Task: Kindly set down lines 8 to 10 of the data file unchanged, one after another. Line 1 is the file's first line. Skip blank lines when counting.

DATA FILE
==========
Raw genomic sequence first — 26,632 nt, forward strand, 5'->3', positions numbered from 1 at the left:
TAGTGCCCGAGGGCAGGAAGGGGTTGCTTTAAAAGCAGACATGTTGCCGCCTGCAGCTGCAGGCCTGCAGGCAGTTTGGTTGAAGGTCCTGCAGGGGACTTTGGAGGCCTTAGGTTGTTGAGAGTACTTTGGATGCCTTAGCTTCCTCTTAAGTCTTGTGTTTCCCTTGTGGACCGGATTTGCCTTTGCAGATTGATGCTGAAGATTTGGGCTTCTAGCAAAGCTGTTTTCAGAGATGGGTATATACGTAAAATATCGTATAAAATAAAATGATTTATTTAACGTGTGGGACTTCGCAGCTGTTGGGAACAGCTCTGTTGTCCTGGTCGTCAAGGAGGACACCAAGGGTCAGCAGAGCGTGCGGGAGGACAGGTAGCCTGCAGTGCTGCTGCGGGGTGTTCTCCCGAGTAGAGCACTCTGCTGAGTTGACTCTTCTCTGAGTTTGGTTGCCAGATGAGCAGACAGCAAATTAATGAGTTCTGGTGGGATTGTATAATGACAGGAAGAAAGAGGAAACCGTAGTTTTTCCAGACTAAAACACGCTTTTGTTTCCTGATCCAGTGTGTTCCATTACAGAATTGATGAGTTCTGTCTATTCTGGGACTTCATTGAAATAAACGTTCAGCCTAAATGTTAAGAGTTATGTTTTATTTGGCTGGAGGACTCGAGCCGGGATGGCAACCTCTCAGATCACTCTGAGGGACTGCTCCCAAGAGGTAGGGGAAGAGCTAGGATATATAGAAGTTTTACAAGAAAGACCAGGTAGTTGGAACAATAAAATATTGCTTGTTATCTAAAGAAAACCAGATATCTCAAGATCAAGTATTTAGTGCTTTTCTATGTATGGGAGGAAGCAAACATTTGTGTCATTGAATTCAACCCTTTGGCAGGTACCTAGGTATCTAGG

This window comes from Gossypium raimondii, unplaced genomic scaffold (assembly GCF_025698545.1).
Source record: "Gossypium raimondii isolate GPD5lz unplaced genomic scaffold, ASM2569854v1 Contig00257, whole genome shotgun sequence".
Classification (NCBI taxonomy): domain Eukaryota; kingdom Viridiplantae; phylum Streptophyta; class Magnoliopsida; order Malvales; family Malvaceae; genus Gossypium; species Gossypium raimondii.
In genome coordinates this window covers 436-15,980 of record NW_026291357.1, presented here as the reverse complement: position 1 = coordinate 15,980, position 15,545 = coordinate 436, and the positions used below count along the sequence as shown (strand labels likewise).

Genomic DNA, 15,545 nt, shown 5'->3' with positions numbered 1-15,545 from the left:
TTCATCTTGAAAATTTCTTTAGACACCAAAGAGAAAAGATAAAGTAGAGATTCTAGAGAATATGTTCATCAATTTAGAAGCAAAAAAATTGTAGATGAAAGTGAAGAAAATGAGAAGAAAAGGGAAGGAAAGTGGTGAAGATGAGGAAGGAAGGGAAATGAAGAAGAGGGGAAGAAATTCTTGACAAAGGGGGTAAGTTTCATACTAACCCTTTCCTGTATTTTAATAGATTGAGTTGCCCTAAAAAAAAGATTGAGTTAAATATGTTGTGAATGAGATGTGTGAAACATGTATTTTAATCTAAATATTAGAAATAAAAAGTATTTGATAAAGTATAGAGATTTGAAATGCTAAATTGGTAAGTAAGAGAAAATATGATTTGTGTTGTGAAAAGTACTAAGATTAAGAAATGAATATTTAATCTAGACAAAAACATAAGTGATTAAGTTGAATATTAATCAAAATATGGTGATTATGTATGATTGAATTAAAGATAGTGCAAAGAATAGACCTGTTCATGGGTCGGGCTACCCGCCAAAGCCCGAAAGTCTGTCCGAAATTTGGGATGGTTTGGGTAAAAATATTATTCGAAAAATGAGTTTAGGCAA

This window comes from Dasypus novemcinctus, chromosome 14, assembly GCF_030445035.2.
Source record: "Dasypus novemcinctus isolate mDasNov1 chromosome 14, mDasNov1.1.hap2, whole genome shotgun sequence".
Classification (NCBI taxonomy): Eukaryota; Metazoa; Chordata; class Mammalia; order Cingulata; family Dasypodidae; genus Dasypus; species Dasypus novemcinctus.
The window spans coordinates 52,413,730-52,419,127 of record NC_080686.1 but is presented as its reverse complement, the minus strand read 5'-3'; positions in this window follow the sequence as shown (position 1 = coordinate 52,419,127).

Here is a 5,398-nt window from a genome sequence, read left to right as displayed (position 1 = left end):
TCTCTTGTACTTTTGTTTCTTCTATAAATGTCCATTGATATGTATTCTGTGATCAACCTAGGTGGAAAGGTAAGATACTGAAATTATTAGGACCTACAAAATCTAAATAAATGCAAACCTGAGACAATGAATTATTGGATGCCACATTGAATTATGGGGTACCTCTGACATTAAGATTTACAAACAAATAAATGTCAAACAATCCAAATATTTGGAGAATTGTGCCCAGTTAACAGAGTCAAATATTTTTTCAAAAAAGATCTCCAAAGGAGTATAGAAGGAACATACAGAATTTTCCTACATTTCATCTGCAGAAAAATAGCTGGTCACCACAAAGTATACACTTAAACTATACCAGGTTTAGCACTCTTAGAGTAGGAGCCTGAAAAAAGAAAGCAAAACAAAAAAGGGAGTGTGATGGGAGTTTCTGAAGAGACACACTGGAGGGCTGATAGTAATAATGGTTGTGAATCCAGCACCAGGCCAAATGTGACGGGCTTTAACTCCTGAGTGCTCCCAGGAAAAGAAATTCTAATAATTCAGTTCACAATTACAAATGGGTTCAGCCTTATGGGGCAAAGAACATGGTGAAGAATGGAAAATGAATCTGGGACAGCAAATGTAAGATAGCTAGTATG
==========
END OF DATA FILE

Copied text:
TTCATCTTGAAAATTTCTTTAGACACCAAAGAGAAAAGATAAAGTAGAGATTCTAGAGAATATGTTCATCAATTTAGAAGCAAAAAAATTGTAGATGAAAGTGAAGAAAATGAGAAGAAAAGGGAAGGAAAGTGGTGAAGATGAGGAAGGAAGGGAAATGAAGAAGAGGGGAAGAAATTCTTGACAAAGGGGGTAAGTTTCATACTAACCCTTTCCTGTATTTTAATAGATTGAGTTGCCCTAAAAAAAAGATTGAGTTAAATATGTTGTGAATGAGATGTGTGAAACATGTATTTTAATCTAAATATTAGAAATAAAAAGTATTTGATAAAGTATAGAGATTTGAAATGCTAAATTGGTAAGTAAGAGAAAATATGATTTGTGTTGTGAAAAGTACTAAGATTAAGAAATGAATATTTAATCTAGACAAAAACATAAGTGATTAAGTTGAATATTAATCAAAATATGGTGATTATGTATGATTGAATTAAAGATAGTGCAAAGAATAGACCTGTTCATGGGTCGGGCTACCCGCCAAAGCCCGAAAGTCTGTCCGAAATTTGGGATGGTTTGGGTAAAAATATTATTCGAAAAATGAGTTTAGGCAA

This window comes from Dasypus novemcinctus, chromosome 14, assembly GCF_030445035.2.
Source record: "Dasypus novemcinctus isolate mDasNov1 chromosome 14, mDasNov1.1.hap2, whole genome shotgun sequence".